I have never fantasized about being a cop. Not even a little bit. Not when I was a boy, not when I grew older, not at any point in my life. It just doesn’t interest me at all.
If anything has been demonstrated in spades over the last few months, it’s that policing is complicated and there are good cops and there are bad cops, and sometimes they’re the same people.
On the Good Cops front
Recent examples of “good cops” include:
- Eugene Goodman, the capitol police officer who led insurrectionists away from the Senate chamber and helped save Senatorial lives during the January 6, 2021 assault on the Capitol.
- Brian Sicknick, the capitol police officer who died defending the Capitol complex during the January 6, 2021 insurrection.
- Eric Tallie, the officer responding at the recent mass shooting at the King Soopers supermarket in Boulder, Colorado, who was shot when he charged into the supermarket.
- Billy Evans, another capitol police officer, this time killed when a psychopath pinned him against the north barricade in an attempt to ram into the capitol complex on April 2, 2021.
- Adam Wilson, who was injured in a school shooting at the Austin East High School in Knoxville TN on April 12, 2021.
- The (unidentified) officers responding to the massacre at the Fedex plant in Indiana on April 15, 2021, and who were too late to rescue anyone.
On the Bad Cops front
Recent examples of “bad cops” include:
- Officer Derek Chauvin, the Minnesota cop who killed George Floyd by kneeling on his neck for 9:29.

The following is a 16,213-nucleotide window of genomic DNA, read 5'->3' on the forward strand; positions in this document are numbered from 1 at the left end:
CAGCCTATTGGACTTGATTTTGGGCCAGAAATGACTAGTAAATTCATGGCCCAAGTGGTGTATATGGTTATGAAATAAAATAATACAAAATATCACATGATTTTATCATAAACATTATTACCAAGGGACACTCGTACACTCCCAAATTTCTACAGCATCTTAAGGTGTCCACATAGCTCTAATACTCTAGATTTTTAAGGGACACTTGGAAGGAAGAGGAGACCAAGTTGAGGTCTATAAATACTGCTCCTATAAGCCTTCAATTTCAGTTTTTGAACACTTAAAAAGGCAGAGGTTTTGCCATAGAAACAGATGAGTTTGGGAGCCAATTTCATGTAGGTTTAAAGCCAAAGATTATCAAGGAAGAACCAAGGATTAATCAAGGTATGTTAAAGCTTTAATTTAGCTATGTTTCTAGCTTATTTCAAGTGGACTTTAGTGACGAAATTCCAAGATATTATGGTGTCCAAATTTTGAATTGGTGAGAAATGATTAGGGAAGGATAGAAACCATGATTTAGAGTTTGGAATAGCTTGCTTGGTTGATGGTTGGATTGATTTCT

- Officer Kim Goodman, the 26-year veteran officer in Brooklyn Center, Minnesota, who killed 20 year old Duante Wright during a traffic stop.
- Officer Joe Gutierrez, who pepper-sprayed army medic Lt. Caron Nazario while he was in uniform, because he had temporary license plates on his new SUV.
- Officer Eric Stillman, who killed 13-year old Adam Toledo after a foot chase in the Little Village neighborhood on the West Side of Chicago.
When I first saw the video of George Floyd being kneeled on by Derek Chauvin, it was obvious to me that Derek Chauvin just didn’t give a shit whether Floyd lived or died. I don’t think he was intending to kill him. I think he was intending to send Floyd a message:
- You don’t matter.
- You’re nothing.
- I don’t give a shit about you.
If you’ve followed the trial at all, you know that Floyd was being arrested for passing a counterfeit $20 bill; you know that it’s likely that Floyd didn’t even know the bill was counterfeit; you know that Floyd was compliant in every way until they tried to shove him into the back seat of the police cruiser, where his claustrophobia acted up; you know that Floyd was handcuffed and completely under control, and there was no need to kneel on his neck; and you know that many bystanders, including a trained firefighter, were begging Chauvin to get off of Floyd because they could see that he couldn’t breathe.
And if you look at the video of Floyd in Cup Foods, he doesn’t look like a person who is about to be dead. He looks like a goofy guy who is having fun, not someone who is overdosing or in the middle of committing a crime.
Derek Chauvin just didn’t consider him to be a real human being.
Chauvin must be convicted. He must be convicted, or another generation of black and brown people will conclude that there is no way that they can ever get justice where the police are involved.
Can an experienced officer really mistake a gun for a taser? Isn’t the taser bright yellow? Isn’t it carried on the left side of your belt if the gun is carried on the right side?
Goodman isn’t the first officer to make this claim, and she probably won’t be the last. But it is hard to believe.
Officer Goodman is the 26-year veteran (and former police union President) in Brooklyn Center Minnesota, who shot Duante Wright while trying to arrest him. At the time Goodman was training another cop. And Brooklyn Center is literally 10 minutes from where the Derek Chauvin trial has been going on.